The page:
Marriage is no cure-all


  • AseanPlus News
  • Sunday, 14 Aug 2011

Being wed keeps you busy but it cannot completely fill that lonely, black hole in your heart.

SINGAPORE: It used to be that I’d visit Tokyo with my mother every other year or so.

We’d check into a nice hotel in Shinjuku – it’s her hometown and I want her to have a good time – and spend a few days doing the things we always do.

We’d make a pitstop at a used-clothing store in Harajuku, try out the free samples at the food hall in Isetan, stroll through the grounds of Meiji Jingu and have lunch at a sushi restaurant in Ginza.

After a day out, we’ll head back to the hotel and its gym and indoor swimming pool on the 47th floor. The fitness area is beautiful – glass walls, minimal and airy – and my absolute favourite space in Tokyo.

Those holidays were very pleasant, but there’d always be a slight ache inside me.

Working out in the gym with a view of the city spread out below, I’d be overcome by a wave of forlornness.

Maybe it was the thought of how vulnerable this sprawling, fascinating city is to earthquakes and how everything could be wiped out in minutes.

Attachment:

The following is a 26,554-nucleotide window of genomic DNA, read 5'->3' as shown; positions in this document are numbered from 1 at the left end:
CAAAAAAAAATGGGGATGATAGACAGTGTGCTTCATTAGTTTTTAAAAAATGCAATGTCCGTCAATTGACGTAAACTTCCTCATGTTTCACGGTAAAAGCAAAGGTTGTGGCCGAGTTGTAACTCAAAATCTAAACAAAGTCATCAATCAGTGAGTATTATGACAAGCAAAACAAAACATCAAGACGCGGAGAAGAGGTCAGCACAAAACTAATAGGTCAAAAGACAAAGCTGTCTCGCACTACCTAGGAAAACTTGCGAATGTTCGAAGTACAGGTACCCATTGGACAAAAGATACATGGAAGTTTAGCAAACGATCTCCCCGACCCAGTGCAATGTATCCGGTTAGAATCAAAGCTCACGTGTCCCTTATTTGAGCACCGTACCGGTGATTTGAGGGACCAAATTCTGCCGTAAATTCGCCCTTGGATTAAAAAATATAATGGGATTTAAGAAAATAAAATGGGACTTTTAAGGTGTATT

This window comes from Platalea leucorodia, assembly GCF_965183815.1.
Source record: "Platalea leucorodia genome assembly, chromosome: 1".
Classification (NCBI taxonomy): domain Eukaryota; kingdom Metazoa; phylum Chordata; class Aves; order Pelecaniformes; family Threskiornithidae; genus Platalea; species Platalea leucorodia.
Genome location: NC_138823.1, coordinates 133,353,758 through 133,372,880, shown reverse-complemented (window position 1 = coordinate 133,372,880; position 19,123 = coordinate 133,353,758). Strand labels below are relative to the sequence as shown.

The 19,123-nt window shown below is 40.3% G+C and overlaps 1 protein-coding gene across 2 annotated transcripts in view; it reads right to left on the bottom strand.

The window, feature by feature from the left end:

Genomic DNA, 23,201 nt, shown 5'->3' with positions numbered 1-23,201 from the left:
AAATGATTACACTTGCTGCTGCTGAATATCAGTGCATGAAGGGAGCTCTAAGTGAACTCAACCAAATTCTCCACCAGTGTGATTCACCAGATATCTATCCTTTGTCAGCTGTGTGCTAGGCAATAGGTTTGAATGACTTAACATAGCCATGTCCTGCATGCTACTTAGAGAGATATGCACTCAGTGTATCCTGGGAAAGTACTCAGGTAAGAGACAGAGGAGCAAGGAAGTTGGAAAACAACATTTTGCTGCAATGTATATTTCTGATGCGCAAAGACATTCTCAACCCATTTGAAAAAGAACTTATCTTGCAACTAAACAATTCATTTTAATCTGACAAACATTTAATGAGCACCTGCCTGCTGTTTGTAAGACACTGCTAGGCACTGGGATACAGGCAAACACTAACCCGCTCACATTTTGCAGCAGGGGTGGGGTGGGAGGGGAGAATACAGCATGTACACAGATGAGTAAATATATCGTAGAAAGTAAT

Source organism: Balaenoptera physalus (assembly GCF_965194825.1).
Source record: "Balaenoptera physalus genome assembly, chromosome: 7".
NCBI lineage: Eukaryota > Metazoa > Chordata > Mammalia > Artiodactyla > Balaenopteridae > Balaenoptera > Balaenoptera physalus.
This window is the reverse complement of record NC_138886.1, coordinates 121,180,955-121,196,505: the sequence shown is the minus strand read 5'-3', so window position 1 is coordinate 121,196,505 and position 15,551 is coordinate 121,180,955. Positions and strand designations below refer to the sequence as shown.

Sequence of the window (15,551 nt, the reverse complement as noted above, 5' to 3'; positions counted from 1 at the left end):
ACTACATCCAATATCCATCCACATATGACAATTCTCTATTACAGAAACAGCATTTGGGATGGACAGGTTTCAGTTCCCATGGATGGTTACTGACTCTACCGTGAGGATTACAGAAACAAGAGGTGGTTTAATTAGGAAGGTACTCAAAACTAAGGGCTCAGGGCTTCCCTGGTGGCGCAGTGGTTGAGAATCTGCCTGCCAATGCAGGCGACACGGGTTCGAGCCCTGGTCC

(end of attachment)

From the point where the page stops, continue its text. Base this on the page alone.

It didn’t help that there’d always be lovey-dovey couples fooling around in the swimming pool.

I’d avert my gaze and try to act nonchalant as I swam among those tiresomely happy twosomes, but the sight of them made me feel lonely as hell.

It’s all well and good to go on holiday with your mother, but when you’re in your mid-40s and still single and doing so because you have no other travelling mate, it’s – let’s be honest - also a little sad.

How I wished that I, too, was part of a couple. Having a partner would definitely assuage my ache, I thought.

Well, I got my wish two weeks ago.

To celebrate our first wedding anniversary, H and I decided to take up Singapore Airlines’ cheap fare deals to Tokyo and spend our special day there, radiation fears be damned.

It was his first trip to Japan and I wanted to show him all my favourite places.

We checked into the same hotel, went through the whole Harajuku-Isetan-Ginza drill, worked out at the gym and were very happy in each other’s company.

I also became what I’d always dreamt of being – one of those romantic couples frolicking in the 47th floor pool.

But the ache didn’t quite go away.

“Marriage doesn’t really cure your loneliness, does it?” I pronounced one night as I stood by the window of our room, looking at the cityscape outside.

He looked at me and raised an eyebrow.

“I don’t mean it in a bad way,” I went on. “It’s just that if you’re prone to feeling blue, being married doesn’t completely cure that feeling, right?”

He rolled his eyes somewhat and went back to his book. He’s used to my melodramatic declarations by now.

It’s been an eye-opening one year for me.

While marriage has been mostly very nice – 80% of the time, I’d reckon – it hasn’t solved everything that was “wrong” with my life when I was single, although I had actually thought it would.